Reviewing the Reviews: Desi Boyz

28 Nov,2011

By Deepa Gahlot

 

David Dhawan’s son Rohit Dhawan makes his debut with a film about two London-based, recession-hit dudes who become male escorts with a peculiar (for that profession) no sex policy.  Yet, bevies of semi-dressed writhing babes pay good money just to see them… dance and in one instance, play cards.  Really!

 

The film with its mild dose of amusement and full on hokey-ness got between one-and-a-half to four stars-and as it usually happens, the audiences don’t know what to make of it.

 

DNA’s Soumyadipta Banerjee gives if two-and-a-half stars and writes, quite aptly, “This film is a nightmare for the thinking audience. People who are used to world cinema, parallel cinema or intellectual cinema will squirm in their seats as some of the critics did when we were watching a press show of the film. But they are not the audience this film is looking for.”

 

Rajeev Masand of IBNLive calls it a generic, indifferent comedy. “‘Desi Boyz’ borrows scenes from ‘The Full Monty’, ‘Back To School’, and ‘Fight Club’ even, but at its heart it’s not very different from Sajid Khan’s similarly unremarkable ‘Heyy Babyy’. Akshay Kumar and John Abraham perform earnestly and get a few moments to shine, but the gorgeous Deepika Padukone gets none. The greatest disservice, however, is done to Chitrangada Singh. Clothed in fancy designer togs, buried under pancake, and saddled with a thankless part, the actress is robbed of her smoldering presence, and homogenized into the mould of a typical Bollywood starlet.”

 

Surprisingly, Komal Nahta gives it a generous four stars and writes, “The best part of the screenplay is that it treats the subject of recession, break-up of friendship, heartbreak, and family drama in a light-hearted manner and keeps the audience entertained throughout.”

 

His trade mag counterpart Taran Adarsh is uncharacteristicly harsh with two stars. “Desi Boyz is a lot of fun as the male protagonists take to pleasing their female clientele. The first hour, frankly, is akin to a roller coaster ride with lots of fascinating developments unfolding at a feverish pace. The best part is that a tinge of realism [economic crisis] has been injected to the plot, which makes the motives appear convincing on screen. In fact, it’s pretty evident that this is not a no-brainer rom-com. But it’s the second half that does a complete somersault.”

 

Of course, three-and-a-half stars are expected from The Times Of India’s Nikhat Kazmi. She writes, “Desi Boyz goes beyond the fair sex. It makes everyone smile most of the while. The editing (Nitin Rokade) is seamless, bringing together the four principal actors’ individual charms into a collective space without crowding the canvas. To their credit every principal actor, and that includes Anupam Kher (playing Deepika Padukone’s zany dad) and Omi Vaidya (as her wimpy fiance) seems to get into the film’s vivacious frothy mood without letting the dark underbelly of the film be squandered in frivolity.”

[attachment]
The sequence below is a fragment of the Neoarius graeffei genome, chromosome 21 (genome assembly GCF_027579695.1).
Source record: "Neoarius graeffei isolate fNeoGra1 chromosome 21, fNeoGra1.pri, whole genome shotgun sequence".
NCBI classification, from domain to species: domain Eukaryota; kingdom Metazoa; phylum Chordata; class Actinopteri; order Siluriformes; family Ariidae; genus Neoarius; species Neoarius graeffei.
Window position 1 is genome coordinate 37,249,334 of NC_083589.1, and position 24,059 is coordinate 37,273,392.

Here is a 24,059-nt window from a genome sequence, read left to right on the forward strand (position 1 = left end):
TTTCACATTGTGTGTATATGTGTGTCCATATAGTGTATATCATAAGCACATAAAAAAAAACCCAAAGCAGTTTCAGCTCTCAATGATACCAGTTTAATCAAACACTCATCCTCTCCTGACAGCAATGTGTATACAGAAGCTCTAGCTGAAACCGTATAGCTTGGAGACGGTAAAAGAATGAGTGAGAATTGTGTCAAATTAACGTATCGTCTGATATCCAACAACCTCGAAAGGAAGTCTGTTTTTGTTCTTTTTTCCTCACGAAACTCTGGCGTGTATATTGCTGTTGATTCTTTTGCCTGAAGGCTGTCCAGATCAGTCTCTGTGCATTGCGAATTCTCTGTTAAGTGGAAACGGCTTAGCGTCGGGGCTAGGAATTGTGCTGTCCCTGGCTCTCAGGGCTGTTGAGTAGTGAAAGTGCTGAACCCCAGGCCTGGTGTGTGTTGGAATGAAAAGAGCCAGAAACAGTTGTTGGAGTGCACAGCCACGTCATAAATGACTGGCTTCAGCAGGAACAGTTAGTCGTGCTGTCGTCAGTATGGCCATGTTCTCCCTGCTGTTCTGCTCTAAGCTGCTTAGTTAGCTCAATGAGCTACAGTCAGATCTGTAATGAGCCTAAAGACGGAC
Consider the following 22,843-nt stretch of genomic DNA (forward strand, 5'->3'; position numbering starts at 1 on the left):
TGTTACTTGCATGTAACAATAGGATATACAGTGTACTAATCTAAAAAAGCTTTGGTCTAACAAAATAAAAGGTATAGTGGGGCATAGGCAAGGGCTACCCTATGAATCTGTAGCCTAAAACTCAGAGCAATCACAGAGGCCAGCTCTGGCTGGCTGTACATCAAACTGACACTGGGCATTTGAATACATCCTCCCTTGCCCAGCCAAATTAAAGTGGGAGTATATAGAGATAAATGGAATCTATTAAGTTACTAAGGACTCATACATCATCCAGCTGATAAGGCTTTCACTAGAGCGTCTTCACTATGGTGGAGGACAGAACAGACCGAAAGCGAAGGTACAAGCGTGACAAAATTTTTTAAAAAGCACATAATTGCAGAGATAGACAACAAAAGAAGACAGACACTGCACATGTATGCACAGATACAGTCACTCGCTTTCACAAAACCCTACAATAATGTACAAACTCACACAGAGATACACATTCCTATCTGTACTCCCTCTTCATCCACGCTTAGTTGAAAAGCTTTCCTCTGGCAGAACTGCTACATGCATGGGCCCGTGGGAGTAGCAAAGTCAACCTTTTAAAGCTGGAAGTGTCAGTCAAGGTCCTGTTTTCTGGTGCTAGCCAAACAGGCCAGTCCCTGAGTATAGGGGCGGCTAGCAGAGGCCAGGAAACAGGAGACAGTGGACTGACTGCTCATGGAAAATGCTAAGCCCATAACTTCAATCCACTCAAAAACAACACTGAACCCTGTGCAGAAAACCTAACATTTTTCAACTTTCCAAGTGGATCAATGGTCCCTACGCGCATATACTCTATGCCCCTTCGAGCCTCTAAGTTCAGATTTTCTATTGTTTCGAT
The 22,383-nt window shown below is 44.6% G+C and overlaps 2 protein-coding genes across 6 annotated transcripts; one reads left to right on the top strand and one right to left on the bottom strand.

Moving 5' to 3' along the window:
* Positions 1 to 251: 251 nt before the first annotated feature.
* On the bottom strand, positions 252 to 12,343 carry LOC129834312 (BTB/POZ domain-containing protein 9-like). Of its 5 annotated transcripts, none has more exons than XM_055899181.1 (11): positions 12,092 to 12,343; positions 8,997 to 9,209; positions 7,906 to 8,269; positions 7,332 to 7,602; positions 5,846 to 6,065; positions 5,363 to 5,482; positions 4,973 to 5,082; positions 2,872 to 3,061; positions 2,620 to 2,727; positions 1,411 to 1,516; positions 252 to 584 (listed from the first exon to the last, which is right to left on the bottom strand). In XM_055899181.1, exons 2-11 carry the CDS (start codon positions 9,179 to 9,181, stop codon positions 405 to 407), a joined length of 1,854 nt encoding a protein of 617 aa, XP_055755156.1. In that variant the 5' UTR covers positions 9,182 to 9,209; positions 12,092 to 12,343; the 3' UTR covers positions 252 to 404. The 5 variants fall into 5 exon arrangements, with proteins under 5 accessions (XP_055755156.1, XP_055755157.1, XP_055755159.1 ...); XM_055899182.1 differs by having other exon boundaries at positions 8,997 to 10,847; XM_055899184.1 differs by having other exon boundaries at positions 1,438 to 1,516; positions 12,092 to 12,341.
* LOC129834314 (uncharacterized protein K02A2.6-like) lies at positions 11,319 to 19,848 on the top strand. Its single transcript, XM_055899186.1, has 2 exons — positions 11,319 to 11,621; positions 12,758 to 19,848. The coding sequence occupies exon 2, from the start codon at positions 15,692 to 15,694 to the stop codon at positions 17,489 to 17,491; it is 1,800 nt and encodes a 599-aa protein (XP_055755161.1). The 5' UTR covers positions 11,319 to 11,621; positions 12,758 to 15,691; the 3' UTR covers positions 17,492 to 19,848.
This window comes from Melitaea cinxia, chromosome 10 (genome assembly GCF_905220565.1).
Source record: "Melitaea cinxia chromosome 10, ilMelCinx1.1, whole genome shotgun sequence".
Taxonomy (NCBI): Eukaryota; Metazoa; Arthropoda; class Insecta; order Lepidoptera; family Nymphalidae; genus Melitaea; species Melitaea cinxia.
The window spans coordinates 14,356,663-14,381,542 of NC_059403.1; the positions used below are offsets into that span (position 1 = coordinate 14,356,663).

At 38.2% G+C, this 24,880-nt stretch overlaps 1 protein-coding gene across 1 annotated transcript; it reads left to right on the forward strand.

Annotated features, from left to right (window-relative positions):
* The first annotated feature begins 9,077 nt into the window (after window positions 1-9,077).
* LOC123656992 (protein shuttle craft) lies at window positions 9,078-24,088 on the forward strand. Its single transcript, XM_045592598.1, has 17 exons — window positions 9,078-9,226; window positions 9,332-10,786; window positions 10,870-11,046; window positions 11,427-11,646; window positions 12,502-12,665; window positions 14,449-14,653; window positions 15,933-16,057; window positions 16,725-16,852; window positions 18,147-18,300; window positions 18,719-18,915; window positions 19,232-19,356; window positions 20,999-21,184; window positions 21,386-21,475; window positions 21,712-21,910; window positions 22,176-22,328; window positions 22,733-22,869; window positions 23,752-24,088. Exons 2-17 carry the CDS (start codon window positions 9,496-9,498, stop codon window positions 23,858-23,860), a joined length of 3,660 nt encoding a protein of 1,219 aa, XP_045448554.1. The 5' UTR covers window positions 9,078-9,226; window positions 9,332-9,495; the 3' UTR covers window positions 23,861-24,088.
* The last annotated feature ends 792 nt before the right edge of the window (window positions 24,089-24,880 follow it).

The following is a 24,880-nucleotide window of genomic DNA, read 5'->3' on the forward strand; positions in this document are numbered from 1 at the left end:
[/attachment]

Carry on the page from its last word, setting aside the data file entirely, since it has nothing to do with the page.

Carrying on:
In Hindustan Times, Mayank Shekhar is unimpressed. “One unrelated song follows another. You wonder why producers don’t just release albums with starry music videos instead. Why bother with a willfully moronic movie attempting to string a soundtrack together. Songs survive. Films rarely do. Filmmakers themselves don’t care enough about the characters. Why should the audience, so what’s the point?”

 

The Hindu’s Anuj Kumar writes, “The son of David Dhawan, who gave us some mindless comedies in the last decade before missing the trick, lives up to expectations. He has given us a sleek, upmarket version of what his father has been dishing out all these years. A cute orphan, a staple patriotic moment, a court-room climax and that at the end of the day, heroes can’t go morally wrong – it has all the chapters from Bollywood’s book of clichés but is packaged in the proverbial new bottle.”

 

India Today’s Kaveree Bamzai’ gives it a zero rating and rants, “Two men become male escorts but because they’re good Indian boys they don’t do sex. Every supposed female fantasy of men dressed as Dhoni and Yuvraj, firefighters, Tom Cruise from Top Gun and police officers is addressed in a series of songs which see Akshay Kumar and John Abraham jiggle their pelvis and shake their butts. These are Bollywood superstars? Watch them behaving like porn stars, flaunting their chests and their lack of acting talent in an assault on sense and sensibility.”

 

Shubhra Gupta goes with one star and sneers, “Dhawan Jr hasn’t learnt a lesson from Papa Dhawan on how to make you laugh in spite of you. He unleashes a Desi Boyz holding everything in spite. So a middle-aged star and another more than halfway there strip down and gyrate among equally underclothed women in song after song. The aforesaid Jerry (Kumar) and Nick (Abraham) are working as “male escorts”, you see, after recession took care of their jobs. Recession is a word that occurs most often in this film, followed closely by sex one way or the other. One of their rules, not surprisingly, is that they won’t sleep with these women. But then again, Jerry leaves a woman in the morning as she lovingly hands him a card saying “thanks for last night”.  Presumably he danced all night, around a bed?”

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